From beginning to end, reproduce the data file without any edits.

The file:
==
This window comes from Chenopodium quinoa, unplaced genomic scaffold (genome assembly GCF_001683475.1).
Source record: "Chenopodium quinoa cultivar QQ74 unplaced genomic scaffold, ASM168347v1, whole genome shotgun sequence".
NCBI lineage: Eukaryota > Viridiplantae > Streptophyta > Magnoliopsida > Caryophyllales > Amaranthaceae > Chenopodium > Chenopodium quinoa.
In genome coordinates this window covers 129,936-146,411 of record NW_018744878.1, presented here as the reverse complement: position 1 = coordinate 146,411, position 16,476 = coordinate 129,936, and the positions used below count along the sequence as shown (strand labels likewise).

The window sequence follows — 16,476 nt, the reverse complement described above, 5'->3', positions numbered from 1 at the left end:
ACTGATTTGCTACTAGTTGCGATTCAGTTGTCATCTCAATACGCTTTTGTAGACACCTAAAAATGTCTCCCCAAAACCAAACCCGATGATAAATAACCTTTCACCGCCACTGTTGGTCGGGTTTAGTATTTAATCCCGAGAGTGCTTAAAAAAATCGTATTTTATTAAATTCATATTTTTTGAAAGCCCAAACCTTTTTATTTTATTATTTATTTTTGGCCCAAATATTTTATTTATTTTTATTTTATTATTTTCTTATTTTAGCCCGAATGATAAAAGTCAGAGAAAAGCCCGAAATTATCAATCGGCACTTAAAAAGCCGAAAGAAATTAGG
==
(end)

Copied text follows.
This window comes from Chenopodium quinoa, unplaced genomic scaffold (genome assembly GCF_001683475.1).
Source record: "Chenopodium quinoa cultivar QQ74 unplaced genomic scaffold, ASM168347v1, whole genome shotgun sequence".
NCBI lineage: Eukaryota > Viridiplantae > Streptophyta > Magnoliopsida > Caryophyllales > Amaranthaceae > Chenopodium > Chenopodium quinoa.
In genome coordinates this window covers 129,936-146,411 of record NW_018744878.1, presented here as the reverse complement: position 1 = coordinate 146,411, position 16,476 = coordinate 129,936, and the positions used below count along the sequence as shown (strand labels likewise).

The window sequence follows — 16,476 nt, the reverse complement described above, 5'->3', positions numbered from 1 at the left end:
ACTGATTTGCTACTAGTTGCGATTCAGTTGTCATCTCAATACGCTTTTGTAGACACCTAAAAATGTCTCCCCAAAACCAAACCCGATGATAAATAACCTTTCACCGCCACTGTTGGTCGGGTTTAGTATTTAATCCCGAGAGTGCTTAAAAAAATCGTATTTTATTAAATTCATATTTTTTGAAAGCCCAAACCTTTTTATTTTATTATTTATTTTTGGCCCAAATATTTTATTTATTTTTATTTTATTATTTTCTTATTTTAGCCCGAATGATAAAAGTCAGAGAAAAGCCCGAAATTATCAATCGGCACTTAAAAAGCCGAAAGAAATTAGG